Mr. Man calls this brain draino.  I had never before really experienced the need for it like I did on that Friday afternoon where I ran away from my life, from my responsible thinking and rode straight into possible storms without a care about it.  But that afternoon I had a need that would not be thwarted by such things as reality.  I was riding and that was final.  And ride I did.

Luck was with us all weekend.  We missed all the rain on our way to Waxahachie, TX except for about five drops in Hillsboro but we did have a tornado warning that evening that caused us to spend some time in an inner room at the hotel.  Saturday was sunny and moderate just as promised and on Sunday we once again avoided all the rain except for 15 minutes of being spat upon by the heavens.  I can’t remember another time when the fates smiled so hard on me during a ride.  I deserved it.  After everything this year has given me, I was due some luck and some brain draino.

Next on the riding docket is a week spent in the Hill Country both with Mr Man and some friends.  I feel fortified for it now.  Let the planning begin.

Tuesday, April 21, 2015

In Just Spring

IN Just-
spring when the world is mud-
luscious the little
lame baloonman
whistles far and wee
and eddieandbill come
running from marbles and
piracies and it's
when the world is puddle-wonderful
the queer
old baloonman whistles
far and wee
and bettyandisbel come dancing
from hop-scotch and jump-rope and
baloonMan whistles

-e e cummings

Ah Spring!   Warm weather, then muggy weather, then rain, and then a few glorious days of sunshine when it’s not as hot as the surface of the sun.  The time for all good motorcyclists to be riding, riding, riding!...When it’s not a torrential downpour.  In my house it’s also time to plan next year’s trip.  We aren’t getting a big trip this year.  It looks like we’ll have about a week in September that we are going to use to ride like crazy people out in the Hill Country.  Next year though we are going to try for another group ride.   I’ve recovered enough from our Colorado Trip to think about doing this again.  Right now, it’s pretty nebulous.  Not so much a plan as an idea.  I know we want to try to get to the Motorcycle Museum in Leeds, Alabama and I think there has been some mention of Dollywood.  Mr Man has mentioned the Blue Ridge Parkway and that sounds pretty awesome too.  We’ve invited everyone to put in opinions and requests so that we can start forming a plan but otherwise, all we know is we want to do another group ride the summer of 2016 and we are inviting two more riders than before.  So that’s eight bikes and a possible support vehicle.  Yep, we are crazy.  I can’t wait though.  I can’t wait to see what form this trip takes and what new adventures we have.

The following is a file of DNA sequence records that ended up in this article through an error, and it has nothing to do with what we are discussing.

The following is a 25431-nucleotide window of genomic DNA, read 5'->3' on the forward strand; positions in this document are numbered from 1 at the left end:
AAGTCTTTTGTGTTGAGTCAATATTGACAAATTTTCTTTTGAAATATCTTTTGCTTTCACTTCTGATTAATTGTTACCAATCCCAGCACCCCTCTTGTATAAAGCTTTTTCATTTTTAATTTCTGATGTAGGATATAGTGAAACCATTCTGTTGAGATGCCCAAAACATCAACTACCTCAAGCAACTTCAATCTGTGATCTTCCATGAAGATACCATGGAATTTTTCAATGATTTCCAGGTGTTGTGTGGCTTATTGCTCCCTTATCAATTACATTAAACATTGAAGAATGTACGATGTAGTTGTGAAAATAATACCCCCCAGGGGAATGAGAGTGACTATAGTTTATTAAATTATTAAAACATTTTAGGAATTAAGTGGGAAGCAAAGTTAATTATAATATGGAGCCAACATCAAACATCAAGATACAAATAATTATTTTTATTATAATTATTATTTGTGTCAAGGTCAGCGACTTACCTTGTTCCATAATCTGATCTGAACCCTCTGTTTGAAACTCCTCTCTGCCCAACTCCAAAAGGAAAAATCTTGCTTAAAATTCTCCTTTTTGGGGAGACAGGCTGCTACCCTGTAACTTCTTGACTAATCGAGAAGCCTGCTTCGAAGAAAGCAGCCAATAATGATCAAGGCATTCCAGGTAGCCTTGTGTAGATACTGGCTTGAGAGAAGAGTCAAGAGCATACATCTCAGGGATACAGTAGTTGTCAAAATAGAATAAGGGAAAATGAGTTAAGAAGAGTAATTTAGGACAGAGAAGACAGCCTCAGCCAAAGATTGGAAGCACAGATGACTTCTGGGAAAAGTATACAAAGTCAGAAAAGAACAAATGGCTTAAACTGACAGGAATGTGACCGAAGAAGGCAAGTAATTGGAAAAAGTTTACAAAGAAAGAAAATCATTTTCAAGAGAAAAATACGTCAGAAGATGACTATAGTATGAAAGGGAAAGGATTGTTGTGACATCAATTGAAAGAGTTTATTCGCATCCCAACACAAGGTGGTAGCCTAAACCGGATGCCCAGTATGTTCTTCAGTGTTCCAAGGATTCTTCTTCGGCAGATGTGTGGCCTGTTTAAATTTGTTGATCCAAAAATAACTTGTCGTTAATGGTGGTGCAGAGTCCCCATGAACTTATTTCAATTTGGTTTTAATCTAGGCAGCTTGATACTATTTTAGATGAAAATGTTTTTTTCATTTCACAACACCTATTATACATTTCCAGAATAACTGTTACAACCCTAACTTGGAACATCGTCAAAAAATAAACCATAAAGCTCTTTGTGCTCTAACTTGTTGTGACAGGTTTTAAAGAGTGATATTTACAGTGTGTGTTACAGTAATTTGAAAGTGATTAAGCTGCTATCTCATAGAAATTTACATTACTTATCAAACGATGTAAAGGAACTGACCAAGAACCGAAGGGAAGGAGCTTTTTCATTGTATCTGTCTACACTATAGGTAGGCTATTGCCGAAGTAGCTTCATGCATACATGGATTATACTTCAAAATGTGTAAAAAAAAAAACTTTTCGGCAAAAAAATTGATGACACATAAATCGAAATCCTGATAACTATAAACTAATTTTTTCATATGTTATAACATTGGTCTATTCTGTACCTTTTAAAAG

At least that’s what I tell myself.  Because there is always that chance isn’t it?  Always that chance that this trip will be the trip your friendship can’t come back from.  The trip that ends with tears and screaming or icy silence that never ends.  Motorcycling is risky but most people think about risk to life and limb.  They don’t think about the interpersonal risks that comes from group travel.  I do.  I think about it all the time when I plan trips.  I think about it before I start the very first email asking “Who wants to go?”  Then I send the email, risking personal conflict and tears and fury 2500 miles from home.